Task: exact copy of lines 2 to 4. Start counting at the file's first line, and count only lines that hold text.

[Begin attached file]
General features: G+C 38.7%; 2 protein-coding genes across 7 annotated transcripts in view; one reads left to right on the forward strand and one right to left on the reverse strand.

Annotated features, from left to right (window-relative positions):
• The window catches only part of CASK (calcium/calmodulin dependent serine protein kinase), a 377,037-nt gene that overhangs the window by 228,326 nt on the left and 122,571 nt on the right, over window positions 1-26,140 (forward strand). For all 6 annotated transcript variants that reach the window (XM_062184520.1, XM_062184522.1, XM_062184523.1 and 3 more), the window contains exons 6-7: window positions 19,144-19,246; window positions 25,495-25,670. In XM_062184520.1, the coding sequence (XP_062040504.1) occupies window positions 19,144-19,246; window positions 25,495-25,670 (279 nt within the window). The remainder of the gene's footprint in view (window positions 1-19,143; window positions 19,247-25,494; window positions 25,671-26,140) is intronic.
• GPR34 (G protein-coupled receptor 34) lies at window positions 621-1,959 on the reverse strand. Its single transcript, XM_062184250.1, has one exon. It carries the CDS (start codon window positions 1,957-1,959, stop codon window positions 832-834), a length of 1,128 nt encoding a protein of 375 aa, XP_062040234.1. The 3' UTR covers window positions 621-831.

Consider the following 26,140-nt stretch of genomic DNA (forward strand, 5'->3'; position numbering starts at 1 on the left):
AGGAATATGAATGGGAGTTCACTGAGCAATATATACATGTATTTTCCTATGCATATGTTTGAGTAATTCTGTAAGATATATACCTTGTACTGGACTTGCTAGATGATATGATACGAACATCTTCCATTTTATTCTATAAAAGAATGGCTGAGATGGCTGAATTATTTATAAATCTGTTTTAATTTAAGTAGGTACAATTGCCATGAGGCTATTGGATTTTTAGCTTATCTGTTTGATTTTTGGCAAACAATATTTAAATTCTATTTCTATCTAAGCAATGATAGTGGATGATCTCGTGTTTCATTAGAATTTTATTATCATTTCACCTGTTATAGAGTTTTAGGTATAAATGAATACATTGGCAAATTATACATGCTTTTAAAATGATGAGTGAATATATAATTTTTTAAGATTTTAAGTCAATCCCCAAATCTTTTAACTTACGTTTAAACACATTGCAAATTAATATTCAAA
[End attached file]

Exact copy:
Annotated features, from left to right (window-relative positions):
• The window catches only part of CASK (calcium/calmodulin dependent serine protein kinase), a 377,037-nt gene that overhangs the window by 228,326 nt on the left and 122,571 nt on the right, over window positions 1-26,140 (forward strand). For all 6 annotated transcript variants that reach the window (XM_062184520.1, XM_062184522.1, XM_062184523.1 and 3 more), the window contains exons 6-7: window positions 19,144-19,246; window positions 25,495-25,670. In XM_062184520.1, the coding sequence (XP_062040504.1) occupies window positions 19,144-19,246; window positions 25,495-25,670 (279 nt within the window). The remainder of the gene's footprint in view (window positions 1-19,143; window positions 19,247-25,494; window positions 25,671-26,140) is intronic.
• GPR34 (G protein-coupled receptor 34) lies at window positions 621-1,959 on the reverse strand. Its single transcript, XM_062184250.1, has one exon. It carries the CDS (start codon window positions 1,957-1,959, stop codon window positions 832-834), a length of 1,128 nt encoding a protein of 375 aa, XP_062040234.1. The 3' UTR covers window positions 621-831.